Current Opinion in Supportive and Palliative Care was launched in 2007. It is one of a successful series of review journals whose unique format is designed to provide a systematic and critical assessment of the literature as presented in the many primary journals. The fields of supportive and palliative care are divided into 12 sections that are reviewed once a year. Each section is assigned a Section Editor, a leading authority in the area, who identifies the most important topics at that time. Here we are pleased to introduce the Journal's Section Editors for this issue.
Anthony H. Dickenson
Anthony H. Dickenson, BSc, PhD, FmedSci, FBPharmcolS is Professor of Neuropharmacology in the Department of Neuroscience, Physiology and Pharmacology at University College, London, UK. He gained his PhD at the National Institute for Medical Research, London, UK, and has held posts in Paris, California and Sweden. His research interests are pharmacology of the brain, including the mechanisms of pain and how pain can be controlled in both normal and pathophysiological conditions, and how to translate basic science to the patient.
Prof. Dickenson is an Honorary Member of the British Pain Society, was a Member of the Council of the International Association for the Study of Pain for six years and is Section Editor for the journal Pain. He has authored more than 340 refereed publications and has a h index of 90, all due to his motivated and brilliant research team. He is a founding and continuing Member of the Wellcome Trust funded London Pain Consortium.
Prof. Dickenson has given plenary lectures at the World Congress on Pain, the American Pain Society, the European Pain Congress, the Canadian Pain Society, the Belgium Pain Society, ASEAPs, the Scandinavian Pain Society, the British Pain Society, the Thailand Pain Society, the Irish Pain Society, the Singapore Pain Society, the Australian Pain Society, the New Zealand Pain Society and many other international and national meetings. He has also spoken at the Royal Institution, to GPs, and to schools on pain.
Paul Farquhar-Smith has been a Consultant in pain and anaesthetics for 14 years and is a Fellow of the Faculty of Pain of the Royal College of Anaesthetists. He has a PhD in visceral pain and cannabinoids. He works in chronic cancer pain in close collaboration with supportive and palliative care services.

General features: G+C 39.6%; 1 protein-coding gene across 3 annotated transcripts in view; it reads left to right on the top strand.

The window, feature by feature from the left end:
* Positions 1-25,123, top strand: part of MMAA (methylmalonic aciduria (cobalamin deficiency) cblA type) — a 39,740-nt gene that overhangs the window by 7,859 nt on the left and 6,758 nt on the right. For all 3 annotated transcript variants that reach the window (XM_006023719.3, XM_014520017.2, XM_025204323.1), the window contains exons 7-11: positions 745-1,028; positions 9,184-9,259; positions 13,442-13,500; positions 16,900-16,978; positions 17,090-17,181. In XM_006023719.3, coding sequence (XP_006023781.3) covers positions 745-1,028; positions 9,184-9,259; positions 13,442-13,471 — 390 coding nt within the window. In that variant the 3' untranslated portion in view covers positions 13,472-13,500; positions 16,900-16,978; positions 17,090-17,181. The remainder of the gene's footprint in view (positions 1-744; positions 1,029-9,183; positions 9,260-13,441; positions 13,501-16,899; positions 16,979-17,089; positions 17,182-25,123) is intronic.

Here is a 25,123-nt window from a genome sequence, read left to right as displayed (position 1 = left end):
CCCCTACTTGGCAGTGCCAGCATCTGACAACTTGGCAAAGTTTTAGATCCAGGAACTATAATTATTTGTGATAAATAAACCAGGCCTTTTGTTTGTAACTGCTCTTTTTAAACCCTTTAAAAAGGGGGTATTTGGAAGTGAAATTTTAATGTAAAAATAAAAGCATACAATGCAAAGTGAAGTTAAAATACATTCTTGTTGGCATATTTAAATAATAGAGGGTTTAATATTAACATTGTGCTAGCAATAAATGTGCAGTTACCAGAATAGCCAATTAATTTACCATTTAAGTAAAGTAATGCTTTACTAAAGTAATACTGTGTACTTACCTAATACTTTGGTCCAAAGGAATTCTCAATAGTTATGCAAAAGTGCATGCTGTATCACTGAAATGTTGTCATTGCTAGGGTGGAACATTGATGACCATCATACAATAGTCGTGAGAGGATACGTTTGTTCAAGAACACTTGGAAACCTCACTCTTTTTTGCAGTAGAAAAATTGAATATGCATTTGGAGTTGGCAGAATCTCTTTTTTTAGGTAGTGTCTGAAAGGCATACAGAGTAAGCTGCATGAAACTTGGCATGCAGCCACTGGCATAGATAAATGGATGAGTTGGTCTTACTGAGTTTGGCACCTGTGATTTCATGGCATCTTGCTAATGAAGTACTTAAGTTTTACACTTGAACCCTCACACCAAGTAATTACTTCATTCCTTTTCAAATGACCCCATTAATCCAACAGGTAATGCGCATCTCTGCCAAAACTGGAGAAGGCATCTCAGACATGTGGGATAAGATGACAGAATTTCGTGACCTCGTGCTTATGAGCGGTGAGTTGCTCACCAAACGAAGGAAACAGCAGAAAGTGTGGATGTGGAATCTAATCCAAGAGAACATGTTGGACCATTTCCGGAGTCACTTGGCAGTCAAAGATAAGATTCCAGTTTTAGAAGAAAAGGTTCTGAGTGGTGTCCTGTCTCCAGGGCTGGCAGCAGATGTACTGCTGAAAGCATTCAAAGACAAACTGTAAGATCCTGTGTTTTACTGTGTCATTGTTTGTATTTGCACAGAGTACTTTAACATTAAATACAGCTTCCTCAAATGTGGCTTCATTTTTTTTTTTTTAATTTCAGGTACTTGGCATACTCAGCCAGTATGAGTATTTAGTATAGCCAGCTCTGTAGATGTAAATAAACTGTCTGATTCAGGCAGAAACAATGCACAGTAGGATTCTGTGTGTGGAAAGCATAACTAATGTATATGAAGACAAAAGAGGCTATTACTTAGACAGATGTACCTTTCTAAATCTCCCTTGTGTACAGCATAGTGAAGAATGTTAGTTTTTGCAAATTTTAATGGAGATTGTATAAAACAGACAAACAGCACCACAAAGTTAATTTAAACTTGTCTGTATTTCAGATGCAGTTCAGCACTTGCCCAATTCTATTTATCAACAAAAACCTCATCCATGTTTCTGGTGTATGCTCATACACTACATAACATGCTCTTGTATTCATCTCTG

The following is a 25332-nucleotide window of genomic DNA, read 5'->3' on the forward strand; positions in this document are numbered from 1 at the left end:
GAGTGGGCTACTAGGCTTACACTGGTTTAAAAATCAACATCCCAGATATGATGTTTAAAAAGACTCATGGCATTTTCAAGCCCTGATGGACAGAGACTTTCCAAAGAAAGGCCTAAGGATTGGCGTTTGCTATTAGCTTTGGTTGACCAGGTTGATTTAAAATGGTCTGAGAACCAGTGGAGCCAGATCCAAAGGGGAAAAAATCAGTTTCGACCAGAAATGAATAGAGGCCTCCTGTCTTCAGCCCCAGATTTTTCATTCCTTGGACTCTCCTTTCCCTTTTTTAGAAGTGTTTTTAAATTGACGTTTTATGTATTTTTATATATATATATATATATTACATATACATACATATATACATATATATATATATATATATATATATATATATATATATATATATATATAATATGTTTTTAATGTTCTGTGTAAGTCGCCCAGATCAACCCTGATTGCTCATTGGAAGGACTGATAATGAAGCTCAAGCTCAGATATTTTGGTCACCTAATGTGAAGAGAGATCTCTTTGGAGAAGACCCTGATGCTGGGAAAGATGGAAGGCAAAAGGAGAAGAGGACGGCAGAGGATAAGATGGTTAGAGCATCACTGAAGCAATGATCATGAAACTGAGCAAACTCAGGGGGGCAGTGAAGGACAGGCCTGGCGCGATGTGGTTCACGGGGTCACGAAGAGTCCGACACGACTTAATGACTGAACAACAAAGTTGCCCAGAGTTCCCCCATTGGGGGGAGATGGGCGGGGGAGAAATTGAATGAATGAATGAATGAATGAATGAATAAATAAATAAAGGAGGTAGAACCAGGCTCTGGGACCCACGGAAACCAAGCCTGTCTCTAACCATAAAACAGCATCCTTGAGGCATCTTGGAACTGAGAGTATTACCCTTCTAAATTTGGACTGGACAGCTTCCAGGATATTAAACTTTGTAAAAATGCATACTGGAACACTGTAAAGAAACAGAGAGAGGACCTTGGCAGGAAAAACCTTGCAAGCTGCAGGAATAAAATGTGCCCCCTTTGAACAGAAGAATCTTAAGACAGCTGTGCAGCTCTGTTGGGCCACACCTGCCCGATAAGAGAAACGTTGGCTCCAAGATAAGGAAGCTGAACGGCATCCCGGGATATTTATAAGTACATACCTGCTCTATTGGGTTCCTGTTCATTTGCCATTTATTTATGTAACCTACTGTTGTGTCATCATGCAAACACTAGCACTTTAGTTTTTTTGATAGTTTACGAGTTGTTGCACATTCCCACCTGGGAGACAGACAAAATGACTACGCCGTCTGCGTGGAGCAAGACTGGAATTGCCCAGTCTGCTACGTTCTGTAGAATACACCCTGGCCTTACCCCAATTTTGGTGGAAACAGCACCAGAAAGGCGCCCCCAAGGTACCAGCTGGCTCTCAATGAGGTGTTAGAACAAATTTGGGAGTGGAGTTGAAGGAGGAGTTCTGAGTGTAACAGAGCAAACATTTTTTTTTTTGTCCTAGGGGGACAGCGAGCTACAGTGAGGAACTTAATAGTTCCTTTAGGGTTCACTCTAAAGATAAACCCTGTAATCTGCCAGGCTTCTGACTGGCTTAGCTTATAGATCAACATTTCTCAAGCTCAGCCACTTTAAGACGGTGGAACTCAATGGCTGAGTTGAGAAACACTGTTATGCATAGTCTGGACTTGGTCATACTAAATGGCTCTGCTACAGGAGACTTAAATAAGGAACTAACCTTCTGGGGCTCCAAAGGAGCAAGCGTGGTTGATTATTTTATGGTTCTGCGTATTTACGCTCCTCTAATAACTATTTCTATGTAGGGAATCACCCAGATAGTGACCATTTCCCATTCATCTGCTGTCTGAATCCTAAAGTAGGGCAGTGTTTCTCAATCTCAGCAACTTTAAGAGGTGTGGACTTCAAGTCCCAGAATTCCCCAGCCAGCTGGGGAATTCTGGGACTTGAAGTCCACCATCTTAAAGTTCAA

A major interest of his is neuropathic pain in cancer survivors, such as chronic pain after surgery and chemotherapy-induced neuropathic pain (CIPN). He is involved in the London Cancer Vanguard project, developing pathways and recommendations for CIPN. He has written in reference textbooks and in the British Pain Society guidelines for cancer pain and has lectured nationally and internationally on these subjects. He is currently co-Chair of the British Pain Society / Association for Palliative Medicine Joint Working Group on Pain in Cancer Patients.
Kirsty Bannister graduated from University College London (UCL), UK, in 2003 with a BSc in Pharmacology (first class honours) before completing a Master of Research and subsequent PhD in Epigenetics at Imperial College London, UK. In 2008, Kirsty began a post-doctoral placement back at UCL in the Neuropharmacology of Pain laboratory, investigating neural and pharmacological systems that sub-serve pain transmission and modulation in the spinal cord and brain. Kirsty joined King's College London, UK, in the autumn of 2017 on a permanent basis as a lecturer in Neuropharmacology and Principal Investigator of the Descending Modulation of Pain group. Her interests remain investigating descending mechanisms of pain control in both normal and pathological conditions, and how to translate basic science to the patient. Kirsty has authored 26 refereed publications and has led multiple symposia at international meetings including the World Congress on Pain, European Pain Federation EFIC, Pain Mechanisms and Therapeutics, and The Physiological Society. In 2017, Kirsty won the EFIC IBSA publication award for an original research article and in 2019 was awarded an Academy of Medical Sciences grant and a NC3Rs grant to continue her investigation of the functionality and anatomy of endogenous descending controls.
James M. Beattie
Dr James M. Beattie is a Consultant Cardiologist based in Birmingham, UK. A graduate of the University of Glasgow, Scotland, UK, he undertook initial cardiology training in the University Department at Glasgow Royal Infirmary. He later pursued periods of research at the University of California, Davis, USA and the University of Texas, Southwestern Medical School, USA. In 1985, he returned to the UK to take up a post as Lecturer in Cardiovascular Medicine at the University of Birmingham, UK. From 1990 to May 2017, he was a Consultant Cardiologist at Birmingham Heartlands Hospital, UK, part of the Heart of England NHS Foundation Trust, a university teaching hospital. In June 2017, he was appointed Visiting Senior Lecturer at the Cicely Saunders Institute, King's College London, UK. He is a fellow of the European Society of Cardiology (ESC).
He has had a long interest in palliative care for heart failure and was a National Clinical Lead with the NHS Heart Improvement Programme for 10 years, through which he contributed to the development of this aspect of heart failure care across England. He has co-authored ESC position papers on heart failure palliative care and is helping to progress this as a member of the ESC Heart Failure Association Palliative Care Task Force.